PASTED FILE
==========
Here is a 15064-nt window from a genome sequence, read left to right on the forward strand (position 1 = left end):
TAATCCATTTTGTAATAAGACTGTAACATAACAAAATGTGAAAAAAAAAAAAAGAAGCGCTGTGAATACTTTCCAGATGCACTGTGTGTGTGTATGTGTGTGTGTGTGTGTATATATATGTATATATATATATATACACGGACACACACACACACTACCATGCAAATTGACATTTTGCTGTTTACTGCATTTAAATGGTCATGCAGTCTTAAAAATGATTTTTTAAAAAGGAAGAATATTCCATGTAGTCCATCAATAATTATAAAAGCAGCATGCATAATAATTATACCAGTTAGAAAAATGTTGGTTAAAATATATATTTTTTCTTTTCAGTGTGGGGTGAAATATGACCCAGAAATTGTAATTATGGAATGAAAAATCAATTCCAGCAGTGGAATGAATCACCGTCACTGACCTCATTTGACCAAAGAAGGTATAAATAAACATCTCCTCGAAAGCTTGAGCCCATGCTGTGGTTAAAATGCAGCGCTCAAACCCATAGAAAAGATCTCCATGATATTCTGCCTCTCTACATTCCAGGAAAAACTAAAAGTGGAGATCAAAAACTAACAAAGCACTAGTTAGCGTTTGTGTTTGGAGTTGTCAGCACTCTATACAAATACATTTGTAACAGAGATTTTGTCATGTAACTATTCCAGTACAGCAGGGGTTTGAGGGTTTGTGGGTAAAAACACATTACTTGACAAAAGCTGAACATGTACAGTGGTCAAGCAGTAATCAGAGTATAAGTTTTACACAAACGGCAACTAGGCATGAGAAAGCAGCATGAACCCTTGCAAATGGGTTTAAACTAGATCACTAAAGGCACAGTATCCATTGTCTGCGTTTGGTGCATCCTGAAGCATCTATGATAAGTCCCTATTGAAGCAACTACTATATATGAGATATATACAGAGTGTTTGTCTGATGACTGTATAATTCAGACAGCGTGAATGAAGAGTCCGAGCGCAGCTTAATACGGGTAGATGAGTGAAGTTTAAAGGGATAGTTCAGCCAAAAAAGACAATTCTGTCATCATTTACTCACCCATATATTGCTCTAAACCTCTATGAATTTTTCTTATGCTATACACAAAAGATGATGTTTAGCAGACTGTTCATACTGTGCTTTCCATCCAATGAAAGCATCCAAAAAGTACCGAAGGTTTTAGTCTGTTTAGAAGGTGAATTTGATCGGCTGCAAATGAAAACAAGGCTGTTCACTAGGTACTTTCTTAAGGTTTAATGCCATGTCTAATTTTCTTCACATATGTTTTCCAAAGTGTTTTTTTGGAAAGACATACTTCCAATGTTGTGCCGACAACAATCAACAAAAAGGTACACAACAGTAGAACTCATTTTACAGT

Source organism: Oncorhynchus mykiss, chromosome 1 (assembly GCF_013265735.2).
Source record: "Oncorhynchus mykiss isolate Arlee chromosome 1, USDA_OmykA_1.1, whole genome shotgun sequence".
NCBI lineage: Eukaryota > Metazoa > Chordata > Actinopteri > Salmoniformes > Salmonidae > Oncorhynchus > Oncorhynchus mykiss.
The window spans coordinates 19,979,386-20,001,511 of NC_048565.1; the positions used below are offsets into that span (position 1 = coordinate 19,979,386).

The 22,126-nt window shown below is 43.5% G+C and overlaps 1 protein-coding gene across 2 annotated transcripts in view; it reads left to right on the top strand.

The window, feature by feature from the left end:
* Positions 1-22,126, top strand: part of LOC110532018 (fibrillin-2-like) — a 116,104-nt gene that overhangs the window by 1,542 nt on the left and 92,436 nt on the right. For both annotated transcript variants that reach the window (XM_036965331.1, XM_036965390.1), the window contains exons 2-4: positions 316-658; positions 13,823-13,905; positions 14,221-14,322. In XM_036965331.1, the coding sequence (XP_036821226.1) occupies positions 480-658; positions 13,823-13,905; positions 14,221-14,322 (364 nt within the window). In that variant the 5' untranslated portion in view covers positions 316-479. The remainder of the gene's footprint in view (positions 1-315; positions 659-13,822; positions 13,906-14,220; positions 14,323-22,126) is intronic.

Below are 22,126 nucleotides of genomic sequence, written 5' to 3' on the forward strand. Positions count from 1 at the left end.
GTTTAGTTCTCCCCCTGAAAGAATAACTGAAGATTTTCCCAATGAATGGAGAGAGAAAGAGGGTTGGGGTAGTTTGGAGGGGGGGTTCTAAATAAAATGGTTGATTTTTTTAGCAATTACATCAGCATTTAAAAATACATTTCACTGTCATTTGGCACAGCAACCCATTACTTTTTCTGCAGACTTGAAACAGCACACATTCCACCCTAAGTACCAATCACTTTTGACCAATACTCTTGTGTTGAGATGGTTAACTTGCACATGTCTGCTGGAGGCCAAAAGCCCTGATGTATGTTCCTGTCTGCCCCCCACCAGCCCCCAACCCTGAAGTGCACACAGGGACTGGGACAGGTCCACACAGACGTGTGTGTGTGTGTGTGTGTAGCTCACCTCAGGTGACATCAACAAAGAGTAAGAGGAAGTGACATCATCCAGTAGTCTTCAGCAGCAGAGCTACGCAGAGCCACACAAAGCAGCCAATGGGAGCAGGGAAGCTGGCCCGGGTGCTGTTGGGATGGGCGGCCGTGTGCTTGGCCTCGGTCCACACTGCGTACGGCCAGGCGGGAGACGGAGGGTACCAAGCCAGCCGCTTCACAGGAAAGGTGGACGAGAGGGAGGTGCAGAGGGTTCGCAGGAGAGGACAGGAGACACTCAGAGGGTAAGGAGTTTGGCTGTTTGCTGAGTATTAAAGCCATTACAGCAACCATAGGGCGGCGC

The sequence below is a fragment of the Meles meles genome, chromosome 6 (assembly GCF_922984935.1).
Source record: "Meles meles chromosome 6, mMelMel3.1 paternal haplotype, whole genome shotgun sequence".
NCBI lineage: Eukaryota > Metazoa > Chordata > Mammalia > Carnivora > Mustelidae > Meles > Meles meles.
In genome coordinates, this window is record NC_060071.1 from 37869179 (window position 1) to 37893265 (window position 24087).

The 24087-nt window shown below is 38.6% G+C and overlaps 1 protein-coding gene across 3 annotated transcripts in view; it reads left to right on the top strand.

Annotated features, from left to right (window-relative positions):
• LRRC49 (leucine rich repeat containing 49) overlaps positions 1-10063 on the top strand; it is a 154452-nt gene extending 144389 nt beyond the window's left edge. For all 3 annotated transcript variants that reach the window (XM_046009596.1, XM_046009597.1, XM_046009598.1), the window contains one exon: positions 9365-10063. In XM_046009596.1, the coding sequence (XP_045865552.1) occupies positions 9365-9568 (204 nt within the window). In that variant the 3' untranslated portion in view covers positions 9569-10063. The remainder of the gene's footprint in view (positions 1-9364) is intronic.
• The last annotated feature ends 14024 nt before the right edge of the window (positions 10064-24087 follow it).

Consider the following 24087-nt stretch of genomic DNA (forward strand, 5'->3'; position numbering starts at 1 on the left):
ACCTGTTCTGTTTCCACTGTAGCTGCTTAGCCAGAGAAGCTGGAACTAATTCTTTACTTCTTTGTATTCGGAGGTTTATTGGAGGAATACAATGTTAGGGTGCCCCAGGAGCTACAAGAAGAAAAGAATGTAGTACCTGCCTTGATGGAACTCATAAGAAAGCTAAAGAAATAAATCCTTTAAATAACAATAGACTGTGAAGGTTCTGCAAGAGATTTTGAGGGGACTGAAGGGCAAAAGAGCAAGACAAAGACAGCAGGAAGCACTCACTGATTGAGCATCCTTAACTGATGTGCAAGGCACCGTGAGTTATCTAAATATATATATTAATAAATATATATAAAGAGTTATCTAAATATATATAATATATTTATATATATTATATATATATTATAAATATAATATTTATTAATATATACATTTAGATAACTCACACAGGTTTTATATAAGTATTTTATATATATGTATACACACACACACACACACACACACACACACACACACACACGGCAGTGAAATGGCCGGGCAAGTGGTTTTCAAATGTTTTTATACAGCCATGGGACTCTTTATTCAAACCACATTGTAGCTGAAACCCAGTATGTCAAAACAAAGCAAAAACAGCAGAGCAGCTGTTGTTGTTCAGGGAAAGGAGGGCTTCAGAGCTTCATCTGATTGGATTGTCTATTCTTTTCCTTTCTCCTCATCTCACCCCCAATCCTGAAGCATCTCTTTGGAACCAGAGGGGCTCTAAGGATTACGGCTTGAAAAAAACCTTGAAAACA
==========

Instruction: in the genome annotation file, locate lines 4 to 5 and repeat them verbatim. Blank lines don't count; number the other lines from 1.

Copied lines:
Source record: "Oncorhynchus mykiss isolate Arlee chromosome 1, USDA_OmykA_1.1, whole genome shotgun sequence".
NCBI lineage: Eukaryota > Metazoa > Chordata > Actinopteri > Salmoniformes > Salmonidae > Oncorhynchus > Oncorhynchus mykiss.